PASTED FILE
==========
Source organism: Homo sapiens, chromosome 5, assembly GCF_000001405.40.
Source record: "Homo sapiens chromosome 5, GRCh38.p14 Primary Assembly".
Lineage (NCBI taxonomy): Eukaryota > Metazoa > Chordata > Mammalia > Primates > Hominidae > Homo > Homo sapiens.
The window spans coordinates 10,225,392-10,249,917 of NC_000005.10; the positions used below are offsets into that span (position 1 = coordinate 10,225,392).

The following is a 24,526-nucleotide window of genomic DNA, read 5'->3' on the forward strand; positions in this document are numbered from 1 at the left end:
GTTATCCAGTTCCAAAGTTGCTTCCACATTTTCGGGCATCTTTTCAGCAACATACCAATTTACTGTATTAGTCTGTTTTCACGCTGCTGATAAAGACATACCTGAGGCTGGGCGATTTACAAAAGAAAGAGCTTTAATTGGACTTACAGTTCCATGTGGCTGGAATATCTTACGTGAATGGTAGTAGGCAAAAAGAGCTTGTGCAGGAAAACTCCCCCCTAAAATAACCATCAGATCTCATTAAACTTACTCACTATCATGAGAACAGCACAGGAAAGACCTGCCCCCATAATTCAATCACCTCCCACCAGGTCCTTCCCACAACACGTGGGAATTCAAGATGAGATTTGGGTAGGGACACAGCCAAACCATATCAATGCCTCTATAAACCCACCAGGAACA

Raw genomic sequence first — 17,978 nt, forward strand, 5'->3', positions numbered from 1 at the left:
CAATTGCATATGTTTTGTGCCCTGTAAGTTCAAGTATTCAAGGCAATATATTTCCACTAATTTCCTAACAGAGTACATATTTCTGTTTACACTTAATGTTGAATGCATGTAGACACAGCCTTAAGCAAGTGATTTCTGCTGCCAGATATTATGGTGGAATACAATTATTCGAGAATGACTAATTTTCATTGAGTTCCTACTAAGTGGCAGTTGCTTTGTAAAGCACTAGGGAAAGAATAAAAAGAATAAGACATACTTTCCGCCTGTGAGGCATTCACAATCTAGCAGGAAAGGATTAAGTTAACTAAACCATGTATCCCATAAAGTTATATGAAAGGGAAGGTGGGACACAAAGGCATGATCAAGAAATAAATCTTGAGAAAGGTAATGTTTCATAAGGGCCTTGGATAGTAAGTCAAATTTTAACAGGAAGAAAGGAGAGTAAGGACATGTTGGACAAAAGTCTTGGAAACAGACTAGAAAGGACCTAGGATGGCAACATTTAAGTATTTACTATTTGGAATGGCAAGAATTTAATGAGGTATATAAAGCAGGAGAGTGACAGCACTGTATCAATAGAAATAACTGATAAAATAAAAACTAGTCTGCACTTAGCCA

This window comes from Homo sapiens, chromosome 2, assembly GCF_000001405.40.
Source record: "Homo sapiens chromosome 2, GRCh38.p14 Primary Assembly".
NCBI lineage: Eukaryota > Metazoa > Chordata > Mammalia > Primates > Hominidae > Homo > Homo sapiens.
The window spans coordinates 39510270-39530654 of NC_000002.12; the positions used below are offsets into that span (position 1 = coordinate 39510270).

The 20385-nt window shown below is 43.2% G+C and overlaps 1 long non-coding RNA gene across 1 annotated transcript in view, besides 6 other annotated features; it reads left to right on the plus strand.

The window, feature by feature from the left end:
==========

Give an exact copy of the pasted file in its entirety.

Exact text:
Source organism: Homo sapiens, chromosome 5, assembly GCF_000001405.40.
Source record: "Homo sapiens chromosome 5, GRCh38.p14 Primary Assembly".
Lineage (NCBI taxonomy): Eukaryota > Metazoa > Chordata > Mammalia > Primates > Hominidae > Homo > Homo sapiens.
The window spans coordinates 10,225,392-10,249,917 of NC_000005.10; the positions used below are offsets into that span (position 1 = coordinate 10,225,392).

The following is a 24,526-nucleotide window of genomic DNA, read 5'->3' on the forward strand; positions in this document are numbered from 1 at the left end:
GTTATCCAGTTCCAAAGTTGCTTCCACATTTTCGGGCATCTTTTCAGCAACATACCAATTTACTGTATTAGTCTGTTTTCACGCTGCTGATAAAGACATACCTGAGGCTGGGCGATTTACAAAAGAAAGAGCTTTAATTGGACTTACAGTTCCATGTGGCTGGAATATCTTACGTGAATGGTAGTAGGCAAAAAGAGCTTGTGCAGGAAAACTCCCCCCTAAAATAACCATCAGATCTCATTAAACTTACTCACTATCATGAGAACAGCACAGGAAAGACCTGCCCCCATAATTCAATCACCTCCCACCAGGTCCTTCCCACAACACGTGGGAATTCAAGATGAGATTTGGGTAGGGACACAGCCAAACCATATCAATGCCTCTATAAACCCACCAGGAACA

Raw genomic sequence first — 17,978 nt, forward strand, 5'->3', positions numbered from 1 at the left:
CAATTGCATATGTTTTGTGCCCTGTAAGTTCAAGTATTCAAGGCAATATATTTCCACTAATTTCCTAACAGAGTACATATTTCTGTTTACACTTAATGTTGAATGCATGTAGACACAGCCTTAAGCAAGTGATTTCTGCTGCCAGATATTATGGTGGAATACAATTATTCGAGAATGACTAATTTTCATTGAGTTCCTACTAAGTGGCAGTTGCTTTGTAAAGCACTAGGGAAAGAATAAAAAGAATAAGACATACTTTCCGCCTGTGAGGCATTCACAATCTAGCAGGAAAGGATTAAGTTAACTAAACCATGTATCCCATAAAGTTATATGAAAGGGAAGGTGGGACACAAAGGCATGATCAAGAAATAAATCTTGAGAAAGGTAATGTTTCATAAGGGCCTTGGATAGTAAGTCAAATTTTAACAGGAAGAAAGGAGAGTAAGGACATGTTGGACAAAAGTCTTGGAAACAGACTAGAAAGGACCTAGGATGGCAACATTTAAGTATTTACTATTTGGAATGGCAAGAATTTAATGAGGTATATAAAGCAGGAGAGTGACAGCACTGTATCAATAGAAATAACTGATAAAATAAAAACTAGTCTGCACTTAGCCA

This window comes from Homo sapiens, chromosome 2, assembly GCF_000001405.40.
Source record: "Homo sapiens chromosome 2, GRCh38.p14 Primary Assembly".
NCBI lineage: Eukaryota > Metazoa > Chordata > Mammalia > Primates > Hominidae > Homo > Homo sapiens.
The window spans coordinates 39510270-39530654 of NC_000002.12; the positions used below are offsets into that span (position 1 = coordinate 39510270).

The 20385-nt window shown below is 43.2% G+C and overlaps 1 long non-coding RNA gene across 1 annotated transcript in view, besides 6 other annotated features; it reads left to right on the plus strand.

The window, feature by feature from the left end: